Welsh seminarians mistaken for bachelor party nearly kicked out of pub

Cardiff priests at The City Arms Credit The City Arms Twitter CNA Seminarians of the Cardiff archdiocese enjoying a pint at The City Arms. | The City Arms/Twitter.

Seven seminarians walk into a bar … and almost get kicked out.

That's what happened to a group of seminarians in Cardiff over the weekend when they went to The City Arms pub to celebrate the July 29 ordination of Father Peter McClaren.

Thinking they were a rowdy stag party in fancy dress, pub management initially asked the men to leave.

Realizing their error, they invited the men to stay and bought them a round of drinks.

"The staff thought they were a stag. We do have quite a few issues on the weekends with parties wearing fancy dress so it is our policy to turn them away," said assistant manager Matt Morgan, according to the BBC.

He added that the seminarians were "all great sports and saw the funny side of the situation."

Archbishop George Stack of Cardiff commented that "It is wonderful to hear that the seminarians were celebrating their own path to priesthood by having a good time in Cardiff, which of course they are allowed to have,' adding that "Priests are of the community and for the community they serve."

He also noted that "The diocese has celebrated the ordination of two seminarians in a week; despite rumours about the shortage of men presenting themselves for priesthood."

Fr. McClaren was ordained a priest of the Cardiff archdiocese July 29 after having served as a deacon for more than 10 years.

He had been ordained a deacon while married, and after the death of his beloved wife Marie, he spent time in discernment and chose to attend London's Allen Hall Seminary to become a priest.

The seminarians told Wales Online that when they were asked to leave, they thought it was a joke, until "it became clear that this was not the case and he was in fact serious."

The men were on their way out the door when a manager approached them and said he believed that they were in fact seminarians, and invited them back in for a free round.

"We were entertained and encouraged by the whole affair and look forward to future visits to the well-known establishment," the seminarians said, according to Wales Online.

They said they received a warm welcome from staff and customers at the pub for the rest of the afternoon, including several who had questions for them.

The pub staff was also amused to find that there was a Reverend James in the crowd of men in clerics –  which is also the name of a popular beer brewed by Brains Brewery served at the pub.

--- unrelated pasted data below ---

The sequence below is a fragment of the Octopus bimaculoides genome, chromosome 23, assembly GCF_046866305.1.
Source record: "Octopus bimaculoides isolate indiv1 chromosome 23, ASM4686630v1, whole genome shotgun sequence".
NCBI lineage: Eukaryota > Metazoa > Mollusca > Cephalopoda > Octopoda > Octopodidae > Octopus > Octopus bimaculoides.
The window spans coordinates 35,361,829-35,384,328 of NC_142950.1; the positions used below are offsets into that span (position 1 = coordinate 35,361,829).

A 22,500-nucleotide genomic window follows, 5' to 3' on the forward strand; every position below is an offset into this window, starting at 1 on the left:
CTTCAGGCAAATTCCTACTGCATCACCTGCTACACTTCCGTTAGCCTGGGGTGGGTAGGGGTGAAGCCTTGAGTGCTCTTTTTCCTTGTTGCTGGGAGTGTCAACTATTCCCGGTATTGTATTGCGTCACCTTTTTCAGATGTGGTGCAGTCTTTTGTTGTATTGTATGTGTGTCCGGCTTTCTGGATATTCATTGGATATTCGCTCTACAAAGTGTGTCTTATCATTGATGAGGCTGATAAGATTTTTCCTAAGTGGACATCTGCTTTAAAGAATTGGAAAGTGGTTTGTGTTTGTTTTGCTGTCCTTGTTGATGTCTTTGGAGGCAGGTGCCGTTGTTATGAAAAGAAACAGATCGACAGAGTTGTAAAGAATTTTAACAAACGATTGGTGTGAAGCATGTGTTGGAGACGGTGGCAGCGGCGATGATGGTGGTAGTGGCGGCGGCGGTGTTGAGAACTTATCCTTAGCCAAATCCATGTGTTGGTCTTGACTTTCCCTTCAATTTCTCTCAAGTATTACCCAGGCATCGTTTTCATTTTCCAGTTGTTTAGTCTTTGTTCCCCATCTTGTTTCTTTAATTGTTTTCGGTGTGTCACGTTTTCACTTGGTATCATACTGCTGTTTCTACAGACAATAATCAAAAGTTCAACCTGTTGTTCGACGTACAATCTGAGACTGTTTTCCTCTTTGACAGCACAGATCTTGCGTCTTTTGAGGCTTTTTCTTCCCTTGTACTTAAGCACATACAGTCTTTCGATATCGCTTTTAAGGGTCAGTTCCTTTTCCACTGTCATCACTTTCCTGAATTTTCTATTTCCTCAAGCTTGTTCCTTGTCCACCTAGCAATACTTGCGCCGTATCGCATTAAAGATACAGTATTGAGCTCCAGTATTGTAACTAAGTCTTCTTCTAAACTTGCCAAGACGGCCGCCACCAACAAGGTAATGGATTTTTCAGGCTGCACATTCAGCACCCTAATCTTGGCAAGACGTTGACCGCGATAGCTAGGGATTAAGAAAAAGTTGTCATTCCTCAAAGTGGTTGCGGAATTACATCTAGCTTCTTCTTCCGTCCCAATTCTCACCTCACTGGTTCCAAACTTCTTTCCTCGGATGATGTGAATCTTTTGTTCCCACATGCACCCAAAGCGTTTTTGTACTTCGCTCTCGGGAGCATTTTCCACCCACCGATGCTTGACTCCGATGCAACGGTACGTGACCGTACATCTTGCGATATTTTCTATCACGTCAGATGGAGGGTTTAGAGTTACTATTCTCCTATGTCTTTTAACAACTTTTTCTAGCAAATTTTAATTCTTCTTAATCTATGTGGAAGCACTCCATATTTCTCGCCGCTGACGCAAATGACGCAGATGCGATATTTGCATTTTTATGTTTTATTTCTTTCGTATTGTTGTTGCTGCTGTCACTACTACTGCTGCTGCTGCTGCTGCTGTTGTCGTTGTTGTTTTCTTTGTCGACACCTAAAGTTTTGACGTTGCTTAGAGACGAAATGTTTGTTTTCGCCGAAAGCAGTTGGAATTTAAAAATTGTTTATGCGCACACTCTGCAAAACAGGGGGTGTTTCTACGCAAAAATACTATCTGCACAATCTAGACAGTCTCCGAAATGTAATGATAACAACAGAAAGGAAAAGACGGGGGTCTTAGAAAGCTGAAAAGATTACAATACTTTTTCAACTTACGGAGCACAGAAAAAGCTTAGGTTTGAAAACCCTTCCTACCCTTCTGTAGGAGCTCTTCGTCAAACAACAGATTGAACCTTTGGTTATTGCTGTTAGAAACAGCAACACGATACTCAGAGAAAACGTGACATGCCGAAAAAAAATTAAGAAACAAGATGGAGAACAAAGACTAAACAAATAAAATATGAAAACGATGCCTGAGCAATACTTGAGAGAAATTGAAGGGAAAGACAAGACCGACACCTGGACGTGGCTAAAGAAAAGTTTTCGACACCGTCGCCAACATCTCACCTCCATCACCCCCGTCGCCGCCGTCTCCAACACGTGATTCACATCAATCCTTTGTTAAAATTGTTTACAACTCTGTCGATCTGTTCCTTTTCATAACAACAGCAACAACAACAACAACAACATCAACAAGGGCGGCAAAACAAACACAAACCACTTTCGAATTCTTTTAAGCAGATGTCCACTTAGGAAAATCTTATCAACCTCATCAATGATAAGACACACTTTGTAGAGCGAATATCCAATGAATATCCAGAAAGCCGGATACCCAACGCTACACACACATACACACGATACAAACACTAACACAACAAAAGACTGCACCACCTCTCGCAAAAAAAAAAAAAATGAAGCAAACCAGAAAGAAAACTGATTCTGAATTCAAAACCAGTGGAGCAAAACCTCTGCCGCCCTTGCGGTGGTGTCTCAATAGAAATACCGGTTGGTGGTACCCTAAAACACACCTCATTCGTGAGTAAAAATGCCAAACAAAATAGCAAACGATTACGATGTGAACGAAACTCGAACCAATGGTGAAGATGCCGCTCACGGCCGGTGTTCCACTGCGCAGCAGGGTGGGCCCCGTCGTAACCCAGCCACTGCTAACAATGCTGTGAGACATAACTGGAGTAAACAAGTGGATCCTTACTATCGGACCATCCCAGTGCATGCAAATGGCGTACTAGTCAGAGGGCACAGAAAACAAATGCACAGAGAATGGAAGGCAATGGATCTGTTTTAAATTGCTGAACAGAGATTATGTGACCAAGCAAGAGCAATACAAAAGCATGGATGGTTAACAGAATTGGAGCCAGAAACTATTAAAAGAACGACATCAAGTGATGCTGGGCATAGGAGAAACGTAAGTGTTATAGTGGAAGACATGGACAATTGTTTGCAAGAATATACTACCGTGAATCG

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"Even the management found it amusing that the Reverend Robert James, also a city native, was partial to the odd pint of the ale bearing his surname," the priests said.

"Our Rev James ale is one of our most popular beers so it was great to have a real-life Reverend James and his fellow priests enjoying a pint or two!" Morgan added.

The Archdiocese of Cardiff also chimed in on the incident, joking that the pub better not kick out any more clerics, as many of them, including the archbishop, like to frequent The City Arms.

"We'd like to thank 'The City Arms' for being good sports through all of this and their kind gesture to our seminarians – and please note a number of our clergy, including the Archbishop of Cardiff, frequent your bar so don't turf any more out please!"

"The seminarians in question included our own Rev. Nicholas Williams, Rev. Robert James (no the pint isn't named after him), Elliot Hanson and Dale Cutlan who took it all in good spirit," the archdiocese said. "Although initially shocked their only thought was 'where are we going for our pint now?'"

Williams and James were both ordained to the diaconate in June.

Overall, the archdiocese said the seminarians "walked away encouraged by the positive reaction of the local community – all thanks to a bit of white plastic around their neck and the everyday situation in which they like to partake."

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Morgan added that he would gladly have the group back to his pub.

"It's not every day you have a group of priests drinking in the pub and they would be welcome back any time."

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